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(2011-02-13) Accessing A Resource With The Kerberos Authentication Protocol

Posted by Jorge on 2011-02-13


Like the mythical guard (the three headed dog), the Kerberos protocol has three heads, or in other words three parties are involved and each with its own purpose and interest: a (requesting) client, a (targeted) server, and a trusted third party to mediate between the first two. The trusted intermediary in this protocol is the Key Distribution Center (KDC), which runs on every Windows DC (RWDC and RODC) by default. The KDC is a service running on a physically secure server (HINT: amongst other reasons, this is also why a DC MUST be physically secured!). It maintains a database with account information for all security principals (users and computers) in its realm. A realm is also the Kerberos equivalent of an AD domain in Windows. Along with other information about each security principal, the KDC stores a cryptographic key known only to the principal and the KDC.

During the interactive logon the domain name, the user name and the password are collected as the credentials to generate authentication data (Kerberos tickets) which is then used for subsequent network logons. The Kerberos client on the user’s computer will convert the password into an encryption key by passing it through a one-way hash function. This encryption key will be the user’s master key (i.e. the password in a different format). Using the master key for the long term would be a bad idea as it is derived from the password. That’s why the client instead uses a temporary key received from a Key Distribution Center (KDC) which will only be valid for the current logon session. So when a user logs on to a client, the client requests a special ticket for the KDC itself, which is called the "Ticket Granting Ticket (TGT)".

An example of a TGT ticket is shown below in the picture.

image

The TGT is encrypted with the KDC’s master key (this master key is derived from the domain-wide KRBTGT user account in case of a RWDC or the RODC specific KRBTGT user account in case of an RODC). This TGT is what will be used by the client during its current logon session for subsequent resource access requests through the use of service tickets. From this point the password of the logged on user will not be used anymore (!). The lifetime of this TGT can be configured through the GPO setting "Maximum lifetime for user ticket", and by default this lifetime equals to 10 hours. At the same time this same TGT can be renewed a number of times within a period which is configured in the GPO setting "Maximum lifetime for user ticket renewal". By the default this period equals 7 days.

The "Maximum lifetime for user ticket" GPO setting determines the amount of time the TGT is valid until it will expire at some point in time. The best practice value for this setting should reflect the average amount of time a user uses his/her computer during a normal working day. So, by default this is configured with 10 hours. At the end of the ticket lifetime, the user’s computer requests to renew the existing TGT. A shorter value for this setting provides greater security, but it increases network traffic. A longer value for this setting provides less security, but it also decreases network traffic.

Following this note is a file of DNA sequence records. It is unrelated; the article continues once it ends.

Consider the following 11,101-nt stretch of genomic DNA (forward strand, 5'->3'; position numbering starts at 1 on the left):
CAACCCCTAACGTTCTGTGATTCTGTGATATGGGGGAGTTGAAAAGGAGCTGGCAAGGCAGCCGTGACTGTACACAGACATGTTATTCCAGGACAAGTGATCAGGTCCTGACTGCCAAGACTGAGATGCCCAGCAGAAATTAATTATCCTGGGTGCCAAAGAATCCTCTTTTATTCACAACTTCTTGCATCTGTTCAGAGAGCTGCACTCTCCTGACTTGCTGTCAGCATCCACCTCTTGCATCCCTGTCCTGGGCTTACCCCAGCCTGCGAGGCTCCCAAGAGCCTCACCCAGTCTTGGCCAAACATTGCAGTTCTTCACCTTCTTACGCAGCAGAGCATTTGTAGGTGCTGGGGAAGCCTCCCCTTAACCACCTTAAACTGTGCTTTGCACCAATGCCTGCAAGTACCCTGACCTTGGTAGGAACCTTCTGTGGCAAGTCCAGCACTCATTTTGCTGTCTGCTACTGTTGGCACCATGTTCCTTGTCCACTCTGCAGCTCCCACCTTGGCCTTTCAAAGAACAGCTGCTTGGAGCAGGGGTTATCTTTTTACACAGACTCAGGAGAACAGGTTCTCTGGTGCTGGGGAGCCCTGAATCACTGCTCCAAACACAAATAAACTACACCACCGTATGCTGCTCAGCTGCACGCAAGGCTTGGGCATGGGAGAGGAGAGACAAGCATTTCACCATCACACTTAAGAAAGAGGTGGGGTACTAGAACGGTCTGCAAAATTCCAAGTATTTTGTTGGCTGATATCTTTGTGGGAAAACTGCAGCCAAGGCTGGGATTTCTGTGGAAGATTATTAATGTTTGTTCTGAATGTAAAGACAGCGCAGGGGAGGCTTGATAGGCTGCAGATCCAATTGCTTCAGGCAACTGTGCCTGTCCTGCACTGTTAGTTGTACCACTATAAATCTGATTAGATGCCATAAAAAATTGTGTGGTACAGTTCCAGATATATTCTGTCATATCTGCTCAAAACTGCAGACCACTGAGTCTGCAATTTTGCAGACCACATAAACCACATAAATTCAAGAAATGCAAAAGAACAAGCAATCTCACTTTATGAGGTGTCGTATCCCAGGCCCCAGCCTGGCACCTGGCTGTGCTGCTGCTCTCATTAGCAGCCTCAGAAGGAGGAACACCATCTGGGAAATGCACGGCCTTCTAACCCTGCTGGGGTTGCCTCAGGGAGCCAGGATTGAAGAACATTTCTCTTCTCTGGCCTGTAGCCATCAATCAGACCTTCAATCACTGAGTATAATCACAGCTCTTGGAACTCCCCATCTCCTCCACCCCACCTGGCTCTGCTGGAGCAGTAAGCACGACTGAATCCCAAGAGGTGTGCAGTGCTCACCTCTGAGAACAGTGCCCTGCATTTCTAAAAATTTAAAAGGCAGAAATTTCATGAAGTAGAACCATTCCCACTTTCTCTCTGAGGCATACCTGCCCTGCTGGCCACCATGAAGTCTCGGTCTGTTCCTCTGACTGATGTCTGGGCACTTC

The "Maximum lifetime for user ticket renewal" GPO setting determines the period in which a user’s TGT can be renewed. So, by default this is configured with 7 days. A shorter period eases the requirement for users to reauthenticate. An attacker with a renewable TGT ticket can renew it for as long as this setting allows it. Shorter renewal periods, makes the work of an attacker more difficult and it also increases the authentication load on DCs.

When a client wants to create a secure connection with a server, the client begins by sending a request to the KDC, not to the server that it wants to reach. The KDC creates and sends to the client a unique session key for the client and the server to authenticate each other. The KDC has access to both the client’s master key and the server’s master key. The KDC encrypts the server’s copy of the session key using the server’s master key, and the client’s copy using the client’s master key.

Unlike the NTLM authentication protocol, when a client wants to access a resource, it does not access the resource right way. First it requests from the KDC a special ticket called a service ticket that can be used to access a specific resource on a server. The client authenticates itself to the KDC using the previously received TGT. Based upon that TGT the KDC generates a service ticket and hands it out to the client. The client then hands out the service ticket to the resource to authenticate itself. Because the resource also trusts the KDC, it will also trust the information in the service ticket. This service ticket is what will be used by the client during its current logon session to access the resource. The lifetime of this service ticket can be configured through the GPO setting " Maximum lifetime for service ticket", and by default this lifetime equals to 600 minutes (=10 hours).

The "Maximum lifetime for service ticket" GPO setting determines the amount of time the service is valid until it will expire at some point in time. This setting usually is configured with the same value as the "Maximum lifetime for user ticket" GPO setting. It might be shorter if there is a need for secure authentication to services in addition to what is required for user authentication. It might be longer if users require uninterrupted access to services for long periods of time. For example, you might need to extend the service ticket lifetime if services are used for a longer period than the duration of the user ticket lifetime. If no special requirements exist for the service ticket lifetime, do not extend the lifetime of the ticket and use the default value. The maximum service ticket lifetime must be greater than 10 minutes and less than or equal to the maximum lifetime for user ticket setting. By default, this value is set to 600 minutes (10 hours) in the Default Domain Group Policy object (GPO). Ongoing operations are not interrupted if the session ticket, used to authenticate the connection, expires before the operation is complete.

If a client presents an expired service ticket when it connects to a resource, the server returns an error message. The client must request a new service ticket from the KDC to access that resource. Authentication of the client again occurs with the TGT. Once a connection to a resource is authenticated, it no longer matters whether the service ticket remains valid. Service tickets are used only to authenticate new connections with servers. Ongoing operations are not interrupted if the service ticket that is used to authenticate the connection expires during the connection. So, with Kerberos the path is: "Client" –> "DC" –> "Client" –> "Resource/Server" –> "Client"

An example of a service ticket is shown below in the picture.

image

The following steps present an outline of Kerberos authentication, which is detailed in 4 phases.

Phase 1: User Logon To A Client

  1. A user enters the domain name, the user name and its password on the client computer;